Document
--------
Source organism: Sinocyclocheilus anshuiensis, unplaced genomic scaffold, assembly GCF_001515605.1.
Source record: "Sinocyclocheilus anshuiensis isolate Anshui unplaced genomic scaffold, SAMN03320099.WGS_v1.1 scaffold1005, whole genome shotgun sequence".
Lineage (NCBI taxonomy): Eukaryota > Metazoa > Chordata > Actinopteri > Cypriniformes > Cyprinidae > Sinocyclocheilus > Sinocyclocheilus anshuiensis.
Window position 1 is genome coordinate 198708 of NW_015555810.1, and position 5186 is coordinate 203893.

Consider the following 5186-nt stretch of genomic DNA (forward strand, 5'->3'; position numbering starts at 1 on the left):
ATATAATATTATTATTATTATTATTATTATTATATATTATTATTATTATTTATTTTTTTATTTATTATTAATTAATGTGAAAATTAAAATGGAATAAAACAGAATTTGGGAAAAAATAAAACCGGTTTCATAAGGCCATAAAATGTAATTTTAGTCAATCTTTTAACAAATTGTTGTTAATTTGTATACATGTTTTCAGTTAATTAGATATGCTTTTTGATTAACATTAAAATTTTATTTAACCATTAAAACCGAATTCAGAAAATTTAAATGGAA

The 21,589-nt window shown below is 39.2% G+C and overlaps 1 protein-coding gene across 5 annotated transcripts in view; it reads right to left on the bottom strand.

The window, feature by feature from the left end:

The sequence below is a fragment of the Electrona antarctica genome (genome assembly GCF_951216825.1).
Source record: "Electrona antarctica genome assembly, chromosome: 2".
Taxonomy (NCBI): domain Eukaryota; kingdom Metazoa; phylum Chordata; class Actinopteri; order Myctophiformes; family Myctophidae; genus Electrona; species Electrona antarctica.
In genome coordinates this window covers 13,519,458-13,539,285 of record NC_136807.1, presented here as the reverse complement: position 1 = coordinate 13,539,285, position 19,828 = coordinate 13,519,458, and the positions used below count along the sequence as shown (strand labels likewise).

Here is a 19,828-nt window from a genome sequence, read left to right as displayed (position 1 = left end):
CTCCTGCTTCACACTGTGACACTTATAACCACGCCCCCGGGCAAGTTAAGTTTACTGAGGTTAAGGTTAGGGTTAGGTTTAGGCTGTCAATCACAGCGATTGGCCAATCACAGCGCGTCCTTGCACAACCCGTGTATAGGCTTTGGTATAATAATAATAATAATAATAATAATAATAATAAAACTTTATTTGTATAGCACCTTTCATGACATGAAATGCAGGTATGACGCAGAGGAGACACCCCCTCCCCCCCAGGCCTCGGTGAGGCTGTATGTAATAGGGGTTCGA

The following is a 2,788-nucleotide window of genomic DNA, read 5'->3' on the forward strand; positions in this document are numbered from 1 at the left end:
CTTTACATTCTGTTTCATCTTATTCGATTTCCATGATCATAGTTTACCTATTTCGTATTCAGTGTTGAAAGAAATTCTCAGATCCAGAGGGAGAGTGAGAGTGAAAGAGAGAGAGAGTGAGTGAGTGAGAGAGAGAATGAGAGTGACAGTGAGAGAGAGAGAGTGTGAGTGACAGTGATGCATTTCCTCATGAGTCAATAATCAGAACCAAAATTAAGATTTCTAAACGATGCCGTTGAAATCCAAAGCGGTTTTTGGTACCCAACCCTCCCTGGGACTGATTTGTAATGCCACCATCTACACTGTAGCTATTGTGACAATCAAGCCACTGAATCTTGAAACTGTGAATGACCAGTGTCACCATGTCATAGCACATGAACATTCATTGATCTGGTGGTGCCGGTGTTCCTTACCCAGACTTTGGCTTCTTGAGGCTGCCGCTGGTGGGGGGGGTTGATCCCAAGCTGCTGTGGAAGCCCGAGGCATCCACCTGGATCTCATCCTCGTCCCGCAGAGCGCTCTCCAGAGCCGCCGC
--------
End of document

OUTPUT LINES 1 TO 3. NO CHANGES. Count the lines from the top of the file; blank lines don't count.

Source organism: Sinocyclocheilus anshuiensis, unplaced genomic scaffold, assembly GCF_001515605.1.
Source record: "Sinocyclocheilus anshuiensis isolate Anshui unplaced genomic scaffold, SAMN03320099.WGS_v1.1 scaffold1005, whole genome shotgun sequence".
Lineage (NCBI taxonomy): Eukaryota > Metazoa > Chordata > Actinopteri > Cypriniformes > Cyprinidae > Sinocyclocheilus > Sinocyclocheilus anshuiensis.